Chris Sanderson


John Lanchester presents a telling critique of the limitations of the capitalist system. We have somehow to come up with a new system of economics and morality to face a sustainable future. But he is pessimistic in assuming that everyone is of the "more, more, more" mindset. In fact there are plenty of thinking and sensitive people around the world who are aware of the present dilemma, who need a focal point about which to gather.

We are at a crucial point in history where many things that we take for granted seem to have run their course: political parties, religions, the capitalist system, to name but the most prominent. We need some credible philosophical guidance to take us forward; let's hope it's soon forthcoming!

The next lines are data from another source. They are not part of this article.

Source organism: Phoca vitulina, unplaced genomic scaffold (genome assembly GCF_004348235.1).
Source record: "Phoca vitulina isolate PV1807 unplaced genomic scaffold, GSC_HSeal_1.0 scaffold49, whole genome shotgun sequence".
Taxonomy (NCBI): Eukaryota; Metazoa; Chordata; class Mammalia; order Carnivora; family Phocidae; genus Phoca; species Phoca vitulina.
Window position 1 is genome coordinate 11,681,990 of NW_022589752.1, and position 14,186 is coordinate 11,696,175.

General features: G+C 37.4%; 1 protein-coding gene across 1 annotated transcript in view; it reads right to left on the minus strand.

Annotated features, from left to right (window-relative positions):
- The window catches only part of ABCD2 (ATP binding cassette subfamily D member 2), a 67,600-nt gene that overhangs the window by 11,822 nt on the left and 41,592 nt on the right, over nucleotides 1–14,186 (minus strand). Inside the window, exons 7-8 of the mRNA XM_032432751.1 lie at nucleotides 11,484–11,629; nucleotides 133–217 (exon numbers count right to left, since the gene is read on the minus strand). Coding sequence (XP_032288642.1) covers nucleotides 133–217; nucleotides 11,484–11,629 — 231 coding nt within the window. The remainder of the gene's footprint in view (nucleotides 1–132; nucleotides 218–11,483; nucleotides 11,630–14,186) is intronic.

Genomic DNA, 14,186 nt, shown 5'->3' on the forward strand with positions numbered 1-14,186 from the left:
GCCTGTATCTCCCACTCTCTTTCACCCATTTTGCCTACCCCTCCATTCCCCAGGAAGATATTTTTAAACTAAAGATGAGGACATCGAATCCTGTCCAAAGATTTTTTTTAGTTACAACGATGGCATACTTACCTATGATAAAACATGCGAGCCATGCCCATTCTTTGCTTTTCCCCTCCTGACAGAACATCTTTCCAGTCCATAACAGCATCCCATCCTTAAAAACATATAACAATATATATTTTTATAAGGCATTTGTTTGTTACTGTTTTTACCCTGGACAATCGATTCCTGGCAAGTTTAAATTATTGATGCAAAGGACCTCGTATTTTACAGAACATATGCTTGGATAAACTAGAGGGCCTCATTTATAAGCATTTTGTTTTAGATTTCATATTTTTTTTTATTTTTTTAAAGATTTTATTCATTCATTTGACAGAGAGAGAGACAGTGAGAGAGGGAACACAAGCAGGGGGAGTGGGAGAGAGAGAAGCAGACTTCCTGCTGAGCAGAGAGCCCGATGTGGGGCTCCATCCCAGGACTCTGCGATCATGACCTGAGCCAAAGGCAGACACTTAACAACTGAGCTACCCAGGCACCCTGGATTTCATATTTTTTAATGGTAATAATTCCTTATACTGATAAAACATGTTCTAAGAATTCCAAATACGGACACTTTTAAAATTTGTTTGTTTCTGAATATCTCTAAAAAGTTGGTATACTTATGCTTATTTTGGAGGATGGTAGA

Rod Willmott


How good to see someone at last saying so clearly that the current economic paradigm of continuous growth is unsustainable and that it is time for the developed world to say "enough." I have no idea if John Lanchester subscribes to any religion, but his essay has caught up with St Paul's wisdom that "Godliness with contentment is great gain."

My only reservation is that the time for the West to say "enough" occurred long ago, and what is now needed is to say "less," if only because only by so doing is there any hope that the developing world will begin to adopt the policies necessary if we are to minimise the troubles that climate change will increasingly bring.

The real problem is that we are so locked into the vicious circle of envy, greed and growth that abstention by more than a few individuals in such a virtuous act will give rise to hardship, not only to western industry, but also to many of the most vulnerable in the third world.

R J Snell

Chippenham, Wiltshire